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. Last Updated: 07/27/2016

Russia, France, Germany Offer a Plan for Iraq

BERLIN -- French President Jacques Chirac announced that France, Germany and Russia submitted a proposal Monday in the United Nations for step-by-step disarmament of Iraq, part of a European drive to counter U.S. pressure for military action.

"The aim is to establish a timetable for Iraq's disarmament, program by program, relating to weapons of mass destruction," Chirac told reporters before talks with German Chancellor Gerhard Schroeder.

"In this context, we see no reason to change our logic, which is the logic of peace, and turn toward a logic of war."

The leaders said all means of peaceful disarmament had not been exhausted. Noting that Security Council Resolution 1441 already provides possibilities to strengthen weapons inspections, both Chirac and Schroederr have come out against a new resolution.

The United States and Britain planned to introduce a resolution Monday declaring Iraq in violation of obligations to disarm, UN diplomats said.

"We are both of the opinion that we want to achieve Iraq's disarmament peacefully," Schroeder said. "In that context, we want to do everything to ensure that Iraq fully meets the inspectors' demands."

Chirac did not elaborate on the proposal. However, French Foreign Minister Dominique de Villepin said over the weekend that it would be submitted as a memorandum to the Security Council.

"Iraq must disarm, must destroy its weapons of mass destruction. This goal can be achieved peacefully, through inspections," Chirac said.

Earlier, de Villepin said the inspectors were making progress and that the new proposal would set specific "milestones for disarmament."

The plan "will allow us to see whether things are progressing or not," said France's defense minister, Michele Alliot-Marie.

Schroeder, Chirac and their foreign ministers were meeting for dinner Monday in a Berlin restaurant reputed to be the capital's oldest -- and where lore has it that Napoleon once stopped.

In a divided Europe, France and Germany -- which currently chairs the Security Council -- are the key powers resisting the rush to war. Both are urging more time for strengthened UN weapons inspections and oppose a new UN resolution.

The United States and Britain were to introduce the new resolution on Monday finding Iraq in violation of its UN obligations, referring to serious consequences and declaring that Baghdad has not taken advantage of the final opportunity to disarm peacefully, Security Council diplomats said.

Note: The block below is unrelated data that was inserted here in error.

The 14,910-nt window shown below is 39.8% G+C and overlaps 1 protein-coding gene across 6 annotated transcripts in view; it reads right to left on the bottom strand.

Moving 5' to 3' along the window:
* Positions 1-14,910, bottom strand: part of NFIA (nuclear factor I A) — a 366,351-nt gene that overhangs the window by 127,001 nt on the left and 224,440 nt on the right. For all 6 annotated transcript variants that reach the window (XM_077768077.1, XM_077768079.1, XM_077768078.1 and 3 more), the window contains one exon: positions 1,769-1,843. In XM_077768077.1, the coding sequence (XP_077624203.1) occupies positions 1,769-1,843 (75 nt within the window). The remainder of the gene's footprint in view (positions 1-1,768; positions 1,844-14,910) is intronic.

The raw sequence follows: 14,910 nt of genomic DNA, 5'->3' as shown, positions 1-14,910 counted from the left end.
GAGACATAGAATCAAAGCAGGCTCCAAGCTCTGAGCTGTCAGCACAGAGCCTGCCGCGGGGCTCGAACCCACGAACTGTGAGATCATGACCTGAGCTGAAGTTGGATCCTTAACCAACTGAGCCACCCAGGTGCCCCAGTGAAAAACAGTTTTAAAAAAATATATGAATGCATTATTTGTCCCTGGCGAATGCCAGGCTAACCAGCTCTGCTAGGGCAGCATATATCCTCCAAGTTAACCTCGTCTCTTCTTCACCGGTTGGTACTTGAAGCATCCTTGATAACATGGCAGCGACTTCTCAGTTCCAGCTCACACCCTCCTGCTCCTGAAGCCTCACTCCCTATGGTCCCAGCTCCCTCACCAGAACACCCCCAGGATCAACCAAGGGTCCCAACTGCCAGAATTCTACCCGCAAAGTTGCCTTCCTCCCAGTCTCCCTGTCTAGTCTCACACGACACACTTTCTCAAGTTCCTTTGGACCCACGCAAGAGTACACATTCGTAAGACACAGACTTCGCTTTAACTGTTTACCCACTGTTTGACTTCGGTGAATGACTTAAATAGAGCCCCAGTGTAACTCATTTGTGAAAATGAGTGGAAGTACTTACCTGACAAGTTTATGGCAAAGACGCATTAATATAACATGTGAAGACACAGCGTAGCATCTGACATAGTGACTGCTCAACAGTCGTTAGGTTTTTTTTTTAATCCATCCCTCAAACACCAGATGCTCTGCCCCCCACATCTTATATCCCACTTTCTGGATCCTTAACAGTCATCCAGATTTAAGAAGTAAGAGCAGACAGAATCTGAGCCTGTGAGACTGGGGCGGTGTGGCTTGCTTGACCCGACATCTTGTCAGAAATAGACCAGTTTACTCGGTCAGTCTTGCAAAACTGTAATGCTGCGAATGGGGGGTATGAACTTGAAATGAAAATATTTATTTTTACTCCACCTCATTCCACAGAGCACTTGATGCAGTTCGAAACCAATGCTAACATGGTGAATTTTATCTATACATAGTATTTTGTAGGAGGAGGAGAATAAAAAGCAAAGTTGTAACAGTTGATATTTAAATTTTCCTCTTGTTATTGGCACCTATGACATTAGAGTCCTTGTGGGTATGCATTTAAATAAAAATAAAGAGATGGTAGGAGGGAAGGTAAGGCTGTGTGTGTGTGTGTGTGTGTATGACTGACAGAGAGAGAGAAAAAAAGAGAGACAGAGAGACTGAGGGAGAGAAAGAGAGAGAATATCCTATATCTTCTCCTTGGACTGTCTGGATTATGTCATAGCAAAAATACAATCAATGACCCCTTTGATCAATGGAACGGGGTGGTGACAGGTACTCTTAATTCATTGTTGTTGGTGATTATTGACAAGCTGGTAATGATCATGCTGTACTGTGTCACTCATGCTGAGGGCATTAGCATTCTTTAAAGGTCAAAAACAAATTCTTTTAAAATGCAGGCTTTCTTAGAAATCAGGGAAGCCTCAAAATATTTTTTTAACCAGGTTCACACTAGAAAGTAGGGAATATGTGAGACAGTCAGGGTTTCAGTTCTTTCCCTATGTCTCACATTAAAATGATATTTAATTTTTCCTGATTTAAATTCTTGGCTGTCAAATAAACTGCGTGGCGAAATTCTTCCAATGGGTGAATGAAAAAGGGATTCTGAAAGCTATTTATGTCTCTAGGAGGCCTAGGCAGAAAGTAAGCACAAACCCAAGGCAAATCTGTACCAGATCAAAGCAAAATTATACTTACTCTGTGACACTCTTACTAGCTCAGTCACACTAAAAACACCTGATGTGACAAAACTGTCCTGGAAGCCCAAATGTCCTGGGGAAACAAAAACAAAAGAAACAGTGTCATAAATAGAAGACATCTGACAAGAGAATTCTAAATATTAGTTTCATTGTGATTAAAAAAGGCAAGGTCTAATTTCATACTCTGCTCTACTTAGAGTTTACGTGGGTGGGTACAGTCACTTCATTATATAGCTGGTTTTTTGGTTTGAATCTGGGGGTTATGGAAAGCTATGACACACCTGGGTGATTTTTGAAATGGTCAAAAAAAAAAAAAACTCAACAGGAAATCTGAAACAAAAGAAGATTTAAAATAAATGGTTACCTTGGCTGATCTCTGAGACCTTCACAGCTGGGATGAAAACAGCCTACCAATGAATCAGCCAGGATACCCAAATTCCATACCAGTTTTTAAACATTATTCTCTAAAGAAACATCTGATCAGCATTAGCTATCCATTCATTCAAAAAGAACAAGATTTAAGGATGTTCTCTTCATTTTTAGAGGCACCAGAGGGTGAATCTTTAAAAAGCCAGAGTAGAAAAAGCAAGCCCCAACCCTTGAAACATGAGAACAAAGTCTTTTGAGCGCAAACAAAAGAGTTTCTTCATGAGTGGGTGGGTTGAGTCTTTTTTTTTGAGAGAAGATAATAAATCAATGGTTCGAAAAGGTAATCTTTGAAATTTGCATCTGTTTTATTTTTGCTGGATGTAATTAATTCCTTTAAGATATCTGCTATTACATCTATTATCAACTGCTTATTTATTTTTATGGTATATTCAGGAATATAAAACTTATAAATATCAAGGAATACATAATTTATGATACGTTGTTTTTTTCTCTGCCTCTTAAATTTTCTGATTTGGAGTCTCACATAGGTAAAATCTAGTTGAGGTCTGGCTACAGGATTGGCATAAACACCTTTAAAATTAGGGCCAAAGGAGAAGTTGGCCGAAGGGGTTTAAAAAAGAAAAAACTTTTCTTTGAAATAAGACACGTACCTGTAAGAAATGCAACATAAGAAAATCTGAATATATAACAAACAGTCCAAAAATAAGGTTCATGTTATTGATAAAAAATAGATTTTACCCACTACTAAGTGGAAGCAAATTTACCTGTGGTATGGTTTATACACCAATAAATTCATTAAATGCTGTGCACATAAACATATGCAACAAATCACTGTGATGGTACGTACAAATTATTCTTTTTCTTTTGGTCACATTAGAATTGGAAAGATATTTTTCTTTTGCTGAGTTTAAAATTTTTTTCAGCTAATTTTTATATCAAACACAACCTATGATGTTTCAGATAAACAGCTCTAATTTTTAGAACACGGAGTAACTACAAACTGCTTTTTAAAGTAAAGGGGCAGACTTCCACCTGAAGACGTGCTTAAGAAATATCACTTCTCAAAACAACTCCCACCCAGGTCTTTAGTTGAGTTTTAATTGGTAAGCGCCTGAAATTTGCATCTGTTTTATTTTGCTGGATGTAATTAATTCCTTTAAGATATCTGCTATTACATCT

The resolution was expected to be accompanied by a deadline for a vote, which a spokesman for British Prime Minister Tony Blair said is expected by mid-March.

Britain's UN Ambassador Jeremy Greenstock was to introduce the resolution on behalf of London and Washington at a council meeting Monday afternoon, the diplomats said, speaking on condition of anonymity.

U.S. President George W. Bush told U.S. governors on Monday that the resolution "spells out what the world has witnessed the last months. The Iraqi regime has not disarmed. The Iraqi regime is not disarming as required by last fall's unanimous vote of the Security Council."

He pressed the council to adopt the resolution.

"It's a moment for this body ... to determine whether or not it's going to be relevant as the world confronts threats in the 21st century. Is it going to be a body that means what it says? We certainly hope so," Bush said.

The president said the administration would work with the Security Council "in the days ahead" on the resolution.

He did not set a timetable, though his spokesman said Britain's calls for a mid-March vote was fine with the president.

The resolution will state that Iraq remains in "material breach" of UN resolutions ordering its disarmament and refer to "serious consequences," the diplomats said, speaking on condition of anonymity.

It does not call for "all necessary means" to be used against Iraq.

Instead, its key enforcement paragraph will state that Iraq has not taken advantage of the final opportunity to disarm, which the council gave Saddam Hussein in its last resolution adopted unanimously on Nov. 8, the diplomats said.

The United States and Britain believe a declaration that Iraq is in "further material breach" would be enough to pave the way for military action against Hussein.

Top UN inspectors Hans Blix and Mohamed ElBaradei say Iraq still isn't fully cooperating or providing evidence to answer outstanding questions about its nuclear, chemical, biological and long-range missile programs.

To demonstrate that Iraq is cooperating, Hussein must not only show that it is doing more to answer those questions.

He must also comply with Blix's order to begin destroying all Iraq's Al Samoud 2 missiles and the engines and components for them by Saturday.